The sun was setting, meaning it was past four p.m. Ellie, the farmer’s wife, would need help with dinner, as Harold was set to return tonight. Jessica smiled to herself as she thought of the love between the simple couple. She was sure Ellie would prepare a feast. The farm had been quiet in Harold’s absence, and his easy presence would be welcomed back with open arms.
Tugging on her snow boots, Jessica tucked her old jeans into the cuffs to battle the three-foot drifts then started the trek back to the house. She reached into her coat pocket, pulling out a flashlight and clicked it on, even though the last thin beams of sunlight still shown over the ground. Better to scare any animals she might meet before they had a chance to scare her.
* * * *
Ben Elkers sat in the warmth of his battered Ford SUV and looked up the steep driveway with a mixture of longing and unrest. It had been three years since he’d last set foot in his childhood home. He hadn’t meant to never visit his parents, but after spending his youth immersed in farmhand life, he’d been so excited to set off in business, he’d made little time for his past.
Those dreams of a corner office with a view of Manhattan’s skyline had shriveled in front of his eyes when his major investor had pulled the plug on his fledgling business idea. Defeated and alone, Ben had nowhere to be this Christmas. So he decided to go home.
Apprehension twisted in his gut. Would his parents welcome him back with open arms? Would they turn him away? He’d been too nervous to call ahead of time. His mother would cry, but would they be tears of joy or disappointment? Lord knew he was disappointed in himself. To have to start over at age thirty, to have to make amends to the only people who’d ever loved him, the very people he’d spurned in favor of a bright new future, it was humbling.
The driveway hadn’t been plowed. His father must not be home. Either that or he was too old to do it. Plowing had always been Ben’s job, anyway. He turned off his truck’s old engine and grabbed his overnight bag from the back. The other suitcases would have to wait. Even Ben, with his lean muscle and strong frame couldn’t wrangle the boxes up the hill leading to the house.
He shivered against the sub-zero temperatures and pulled his hood over his black hair, thankful that he’d let it grow out a bit. The ends nearly covered his ears, giving him added heat. Slinging the bag over his shoulder, he trudged up drive, the sound of crunching snow giving him a deep sense of home and belonging as he went.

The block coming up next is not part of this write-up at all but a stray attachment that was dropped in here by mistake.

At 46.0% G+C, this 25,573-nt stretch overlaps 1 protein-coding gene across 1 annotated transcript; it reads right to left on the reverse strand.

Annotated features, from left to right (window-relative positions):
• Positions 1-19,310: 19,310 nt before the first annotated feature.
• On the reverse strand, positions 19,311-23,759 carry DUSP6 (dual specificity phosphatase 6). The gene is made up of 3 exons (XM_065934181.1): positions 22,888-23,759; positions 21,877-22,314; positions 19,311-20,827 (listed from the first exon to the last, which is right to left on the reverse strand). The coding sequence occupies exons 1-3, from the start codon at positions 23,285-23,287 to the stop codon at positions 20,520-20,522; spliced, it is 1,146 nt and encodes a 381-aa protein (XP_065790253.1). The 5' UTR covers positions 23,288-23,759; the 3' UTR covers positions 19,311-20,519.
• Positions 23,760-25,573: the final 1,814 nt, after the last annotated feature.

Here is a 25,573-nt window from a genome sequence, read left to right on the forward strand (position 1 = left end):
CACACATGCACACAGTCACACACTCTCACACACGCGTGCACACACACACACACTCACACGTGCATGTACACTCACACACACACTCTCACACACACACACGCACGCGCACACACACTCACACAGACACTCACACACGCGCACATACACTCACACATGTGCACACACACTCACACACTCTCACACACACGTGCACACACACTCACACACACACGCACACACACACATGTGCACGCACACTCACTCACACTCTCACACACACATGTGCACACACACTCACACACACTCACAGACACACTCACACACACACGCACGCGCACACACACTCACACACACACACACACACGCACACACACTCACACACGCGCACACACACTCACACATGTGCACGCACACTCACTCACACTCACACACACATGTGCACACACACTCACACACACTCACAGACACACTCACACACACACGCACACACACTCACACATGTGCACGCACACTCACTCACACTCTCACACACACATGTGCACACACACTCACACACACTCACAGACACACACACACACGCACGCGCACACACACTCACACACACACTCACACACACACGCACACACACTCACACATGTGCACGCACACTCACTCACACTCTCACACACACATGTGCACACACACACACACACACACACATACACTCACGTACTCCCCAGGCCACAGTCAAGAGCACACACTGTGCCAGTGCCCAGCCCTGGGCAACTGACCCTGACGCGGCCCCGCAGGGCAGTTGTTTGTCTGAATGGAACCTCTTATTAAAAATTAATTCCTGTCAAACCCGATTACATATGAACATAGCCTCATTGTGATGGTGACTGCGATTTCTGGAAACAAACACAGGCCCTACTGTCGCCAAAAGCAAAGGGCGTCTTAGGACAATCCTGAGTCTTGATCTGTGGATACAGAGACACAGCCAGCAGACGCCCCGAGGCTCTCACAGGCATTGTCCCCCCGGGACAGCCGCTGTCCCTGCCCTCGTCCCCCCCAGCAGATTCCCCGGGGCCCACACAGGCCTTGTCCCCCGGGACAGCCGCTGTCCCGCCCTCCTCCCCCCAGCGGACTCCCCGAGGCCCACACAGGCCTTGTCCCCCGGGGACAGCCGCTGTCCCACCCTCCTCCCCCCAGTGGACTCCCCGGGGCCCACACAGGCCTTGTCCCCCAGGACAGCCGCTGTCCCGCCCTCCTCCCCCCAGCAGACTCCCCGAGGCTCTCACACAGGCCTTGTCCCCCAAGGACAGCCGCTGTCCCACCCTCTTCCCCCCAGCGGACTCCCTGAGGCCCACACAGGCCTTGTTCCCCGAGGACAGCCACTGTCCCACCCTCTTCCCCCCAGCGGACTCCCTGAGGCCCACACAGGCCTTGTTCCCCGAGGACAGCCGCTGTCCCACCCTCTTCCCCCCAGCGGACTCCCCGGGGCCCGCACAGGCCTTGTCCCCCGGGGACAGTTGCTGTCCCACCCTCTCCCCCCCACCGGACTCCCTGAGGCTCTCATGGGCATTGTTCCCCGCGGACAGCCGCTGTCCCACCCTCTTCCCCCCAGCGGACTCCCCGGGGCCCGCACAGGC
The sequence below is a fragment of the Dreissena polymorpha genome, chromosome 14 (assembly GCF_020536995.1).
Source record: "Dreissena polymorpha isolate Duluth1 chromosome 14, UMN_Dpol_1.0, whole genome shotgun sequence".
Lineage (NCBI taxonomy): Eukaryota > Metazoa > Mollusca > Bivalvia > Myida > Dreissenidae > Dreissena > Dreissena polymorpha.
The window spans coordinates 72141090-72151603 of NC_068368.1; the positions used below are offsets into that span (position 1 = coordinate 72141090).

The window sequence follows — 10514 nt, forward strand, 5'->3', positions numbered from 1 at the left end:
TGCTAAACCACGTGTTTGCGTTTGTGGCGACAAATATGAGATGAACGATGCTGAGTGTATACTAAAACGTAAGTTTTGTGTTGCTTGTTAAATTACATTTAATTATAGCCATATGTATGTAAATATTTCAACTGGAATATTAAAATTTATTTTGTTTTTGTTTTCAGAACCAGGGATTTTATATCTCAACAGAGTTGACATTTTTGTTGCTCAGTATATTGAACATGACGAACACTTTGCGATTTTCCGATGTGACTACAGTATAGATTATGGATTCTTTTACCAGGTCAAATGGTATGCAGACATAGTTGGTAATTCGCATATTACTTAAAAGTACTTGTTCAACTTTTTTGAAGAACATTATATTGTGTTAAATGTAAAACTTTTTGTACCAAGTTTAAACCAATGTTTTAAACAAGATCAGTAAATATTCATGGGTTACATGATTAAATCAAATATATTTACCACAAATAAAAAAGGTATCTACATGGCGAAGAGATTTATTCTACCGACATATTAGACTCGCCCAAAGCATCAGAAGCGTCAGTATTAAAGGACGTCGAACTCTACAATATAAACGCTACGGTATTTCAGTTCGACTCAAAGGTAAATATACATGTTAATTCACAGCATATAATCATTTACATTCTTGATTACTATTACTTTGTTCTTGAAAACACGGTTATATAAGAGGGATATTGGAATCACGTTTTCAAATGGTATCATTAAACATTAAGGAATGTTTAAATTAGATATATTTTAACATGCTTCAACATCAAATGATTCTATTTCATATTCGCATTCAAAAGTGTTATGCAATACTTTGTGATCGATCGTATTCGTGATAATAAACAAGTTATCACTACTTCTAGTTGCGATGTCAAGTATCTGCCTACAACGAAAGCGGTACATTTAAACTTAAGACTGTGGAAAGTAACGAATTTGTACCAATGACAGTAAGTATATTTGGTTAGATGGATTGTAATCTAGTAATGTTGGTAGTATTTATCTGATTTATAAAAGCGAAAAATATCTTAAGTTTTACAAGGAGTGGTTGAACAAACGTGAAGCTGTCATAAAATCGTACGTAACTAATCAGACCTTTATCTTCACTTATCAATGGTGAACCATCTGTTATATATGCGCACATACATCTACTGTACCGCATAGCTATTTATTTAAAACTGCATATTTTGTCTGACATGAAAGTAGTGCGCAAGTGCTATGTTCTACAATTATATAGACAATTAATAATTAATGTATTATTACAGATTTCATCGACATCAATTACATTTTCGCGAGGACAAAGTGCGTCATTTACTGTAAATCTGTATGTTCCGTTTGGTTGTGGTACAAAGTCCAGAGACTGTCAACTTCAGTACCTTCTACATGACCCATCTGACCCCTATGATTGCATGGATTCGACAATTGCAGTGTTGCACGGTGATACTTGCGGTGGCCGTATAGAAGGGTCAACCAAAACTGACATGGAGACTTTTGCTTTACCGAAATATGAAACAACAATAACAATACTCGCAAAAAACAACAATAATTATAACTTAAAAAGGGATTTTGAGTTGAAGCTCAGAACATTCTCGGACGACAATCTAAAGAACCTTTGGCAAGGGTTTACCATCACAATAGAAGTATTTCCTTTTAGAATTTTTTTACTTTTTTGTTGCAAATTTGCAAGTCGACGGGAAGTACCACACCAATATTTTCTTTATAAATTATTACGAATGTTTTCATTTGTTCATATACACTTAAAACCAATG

He could almost smell his mother’s apple pie, and his mouth watered for her beef stew. It had been hours since he’d eaten anything and years since he’d had anything worth eating. He started going over his entrance speech in his head when a flash of light dragged him out of his thoughts.
“Hello!” he shouted. “Who’s there?”
The light switched off.

Ben stopped, listening closely, but he heard nothing except occasional snow dropping off the pines.
Shrugging, he continued. It was probably just his dad coming back from the barn.
* * * *

Ninette Swann is a 30-year-old romantic suspense writer. She's published two other books at Resplendence Publishing: Hit and Stay and Body Combat. Finding Home will be released December 19th. She has a menage thriller coming out in the new year through No Boundaries Press. In her other life, she spends her time parenting her four-year-old twins, and writing news articles. You can find her work on Amazon or at Barnes and Noble, among other booksellers.


1 comment:

  1. I always like books that feature different characters working through issues and hopefully by the end you have a sweet satisfying ending. This excerpt has a solid small town feel and I like the characters already. Thanks for sharing!